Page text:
January 11th, 2015
Quick, name the largest American manufacturer of paperclips. Unless you’re in the biz, you can’t. Answer: ACCO, for American Clip Company, which began operations in 1903.
The other major supplier is Officemate International. According to the Wall Street Journal, only federal protectionism (import tariffs that expire in 2016) keeps these two vendors — both of which sell a variety of other office products — making clips in the USA.
Newsflash: Makers of commodities are barely profitable, virtually unknown, and have no brands. Naming a product, in and of itself, isn’t tantamount to branding it — a critical point I drive home in Be Unique or Be Ignored: The CEO’s Guide to Branding.
A brand is unique and has incremental, coveted value. Customers and investors reward unique value with extra cash and loyalty. A commodity, such as a paperclip, has marginal, functional, presumed value and is purchased on price and delivery.
An applicant interviews for a position in your company. She gloats about having earned her MBA from Harvard and working at IBM (merely product attributes). Big deal. There are plenty of Harvard MBAs at IBM. Your bottom line: Why should I hire you? What can you do for me? How are you better than the other applicants?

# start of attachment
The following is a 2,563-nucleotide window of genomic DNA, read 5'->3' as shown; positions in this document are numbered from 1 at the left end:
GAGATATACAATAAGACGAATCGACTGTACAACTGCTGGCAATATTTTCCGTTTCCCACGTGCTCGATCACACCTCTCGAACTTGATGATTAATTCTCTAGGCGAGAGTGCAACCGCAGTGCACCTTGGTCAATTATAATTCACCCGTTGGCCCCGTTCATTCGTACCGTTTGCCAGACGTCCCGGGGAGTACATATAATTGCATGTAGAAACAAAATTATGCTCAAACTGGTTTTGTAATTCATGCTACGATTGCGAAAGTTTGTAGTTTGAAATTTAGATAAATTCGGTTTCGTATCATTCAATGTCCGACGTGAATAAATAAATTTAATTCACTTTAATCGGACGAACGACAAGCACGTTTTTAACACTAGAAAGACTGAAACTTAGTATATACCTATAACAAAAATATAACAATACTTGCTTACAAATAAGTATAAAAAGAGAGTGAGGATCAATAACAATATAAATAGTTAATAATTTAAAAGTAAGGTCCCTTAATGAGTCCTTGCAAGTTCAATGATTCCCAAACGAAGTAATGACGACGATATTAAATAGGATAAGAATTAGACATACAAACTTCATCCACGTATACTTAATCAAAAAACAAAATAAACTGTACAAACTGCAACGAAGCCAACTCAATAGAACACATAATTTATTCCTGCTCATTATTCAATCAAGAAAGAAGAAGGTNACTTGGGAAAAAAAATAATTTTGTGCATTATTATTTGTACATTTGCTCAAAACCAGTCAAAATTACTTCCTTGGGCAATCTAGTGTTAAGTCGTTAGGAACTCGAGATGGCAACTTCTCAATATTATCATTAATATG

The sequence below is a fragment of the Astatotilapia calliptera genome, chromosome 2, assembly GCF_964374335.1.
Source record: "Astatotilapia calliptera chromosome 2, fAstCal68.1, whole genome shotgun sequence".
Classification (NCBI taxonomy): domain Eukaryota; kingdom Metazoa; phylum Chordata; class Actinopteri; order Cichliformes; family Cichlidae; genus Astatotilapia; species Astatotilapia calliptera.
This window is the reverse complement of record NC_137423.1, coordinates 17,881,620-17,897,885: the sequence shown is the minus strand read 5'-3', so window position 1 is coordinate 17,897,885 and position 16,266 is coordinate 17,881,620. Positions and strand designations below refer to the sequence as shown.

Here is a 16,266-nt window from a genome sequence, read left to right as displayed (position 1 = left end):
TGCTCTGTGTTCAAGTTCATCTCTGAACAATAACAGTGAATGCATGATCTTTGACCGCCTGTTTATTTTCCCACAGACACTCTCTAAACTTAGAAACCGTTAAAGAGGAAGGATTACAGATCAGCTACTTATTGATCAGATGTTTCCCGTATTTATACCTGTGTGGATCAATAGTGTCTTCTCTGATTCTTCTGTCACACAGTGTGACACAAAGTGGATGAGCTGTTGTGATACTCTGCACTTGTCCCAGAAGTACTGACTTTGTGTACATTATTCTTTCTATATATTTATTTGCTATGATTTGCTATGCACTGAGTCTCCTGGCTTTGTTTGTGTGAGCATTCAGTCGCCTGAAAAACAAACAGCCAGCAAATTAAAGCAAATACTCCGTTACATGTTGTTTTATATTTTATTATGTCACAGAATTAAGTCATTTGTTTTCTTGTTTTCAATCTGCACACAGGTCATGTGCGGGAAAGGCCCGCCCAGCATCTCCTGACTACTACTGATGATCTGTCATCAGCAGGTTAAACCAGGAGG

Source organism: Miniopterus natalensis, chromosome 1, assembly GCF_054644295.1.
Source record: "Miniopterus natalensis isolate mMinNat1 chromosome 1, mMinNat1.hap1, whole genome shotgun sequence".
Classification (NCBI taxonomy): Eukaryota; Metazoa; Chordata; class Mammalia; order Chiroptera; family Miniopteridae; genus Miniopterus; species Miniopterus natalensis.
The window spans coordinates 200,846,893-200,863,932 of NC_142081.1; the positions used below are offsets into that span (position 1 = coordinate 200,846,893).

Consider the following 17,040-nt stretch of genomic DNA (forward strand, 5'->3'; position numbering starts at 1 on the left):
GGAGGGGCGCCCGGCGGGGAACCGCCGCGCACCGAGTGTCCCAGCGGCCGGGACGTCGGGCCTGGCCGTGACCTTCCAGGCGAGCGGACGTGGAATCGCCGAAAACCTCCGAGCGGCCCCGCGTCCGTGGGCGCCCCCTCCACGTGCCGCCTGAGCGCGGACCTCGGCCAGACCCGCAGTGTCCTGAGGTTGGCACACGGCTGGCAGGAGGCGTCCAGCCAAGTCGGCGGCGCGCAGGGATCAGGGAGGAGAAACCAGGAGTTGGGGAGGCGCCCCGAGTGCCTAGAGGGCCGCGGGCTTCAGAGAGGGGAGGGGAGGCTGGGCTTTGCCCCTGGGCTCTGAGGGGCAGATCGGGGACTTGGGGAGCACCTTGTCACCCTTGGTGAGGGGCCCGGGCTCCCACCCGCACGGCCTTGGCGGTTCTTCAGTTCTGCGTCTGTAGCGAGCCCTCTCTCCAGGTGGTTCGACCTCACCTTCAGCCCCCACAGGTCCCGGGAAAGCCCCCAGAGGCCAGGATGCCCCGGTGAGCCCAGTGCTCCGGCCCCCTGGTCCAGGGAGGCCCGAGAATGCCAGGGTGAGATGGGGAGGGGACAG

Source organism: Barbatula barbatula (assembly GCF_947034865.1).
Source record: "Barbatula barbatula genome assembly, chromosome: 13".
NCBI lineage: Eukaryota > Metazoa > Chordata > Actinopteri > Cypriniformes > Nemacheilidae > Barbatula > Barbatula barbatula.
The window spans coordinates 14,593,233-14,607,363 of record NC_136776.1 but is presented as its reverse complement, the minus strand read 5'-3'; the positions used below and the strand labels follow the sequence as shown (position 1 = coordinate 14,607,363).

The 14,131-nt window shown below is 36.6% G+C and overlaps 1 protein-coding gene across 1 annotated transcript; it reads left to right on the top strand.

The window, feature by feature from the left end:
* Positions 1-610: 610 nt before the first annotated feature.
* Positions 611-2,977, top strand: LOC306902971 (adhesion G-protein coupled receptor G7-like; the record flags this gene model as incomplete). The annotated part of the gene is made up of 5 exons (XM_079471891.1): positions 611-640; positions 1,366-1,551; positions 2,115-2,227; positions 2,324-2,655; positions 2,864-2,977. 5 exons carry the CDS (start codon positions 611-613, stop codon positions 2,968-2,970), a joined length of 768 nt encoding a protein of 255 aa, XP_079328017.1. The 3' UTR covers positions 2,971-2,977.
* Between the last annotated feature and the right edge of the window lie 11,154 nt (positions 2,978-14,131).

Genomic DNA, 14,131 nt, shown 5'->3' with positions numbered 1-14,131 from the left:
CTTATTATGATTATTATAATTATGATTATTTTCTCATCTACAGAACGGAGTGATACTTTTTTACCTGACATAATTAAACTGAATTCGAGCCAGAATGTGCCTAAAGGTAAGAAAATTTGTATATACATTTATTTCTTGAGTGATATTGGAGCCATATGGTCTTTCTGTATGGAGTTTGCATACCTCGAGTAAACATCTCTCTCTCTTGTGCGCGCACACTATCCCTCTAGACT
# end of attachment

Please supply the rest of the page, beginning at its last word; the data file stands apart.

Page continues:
So, you want incremental value, not product attributes — just like your customers. Hmmm…
Waiving Your Brand
The quickest way to become a commodity is to imitate your competitors — to waive your brand, to surrender. Alas, many CEOs begin this process on incorporation day by infusing jargon into all company and product messaging.
Let me repeat: imitation is surrender. To use jargon is to imitate. To imitate is to confuse customers, investors, and reporters. Do not expect to be rewarded for imitation, unless you’re Frank Caliendo doing a bang-up impression of John Madden in Las Vegas.
Parting Advice to CEOs
Your job is to intimidate competitors, not imitate them. Not gangster-style intimidation but through stellar, agile, unexpected performance and unique, powerful branding — in other words, waving your brand — which a purveyor of commodities cannot achieve.
The if-we-can’t-beat-’em-join-’em attitude sounds so sweet at industry conferences and in social media, but it does not intimidate competitors or impress customers, investors, and reporters.
Surrendering is for the unimaginative imitator who waives his brand and sells commodities — or soon will be selling commodities.
The question is, Do you intimidate or imitate?
POSTSCRIPT #1: Zenefits CEO Parker Conrad Intimidates, Doesn’t Imitate
About the Author
Marc Rudov is a branding advisor to CEOs,
producer of MarcRudovTV, and author of the book,
Be Unique or Be Ignored: The CEO’s Guide to Branding.
© 2015 Marc H. Rudov. All Rights Reserved.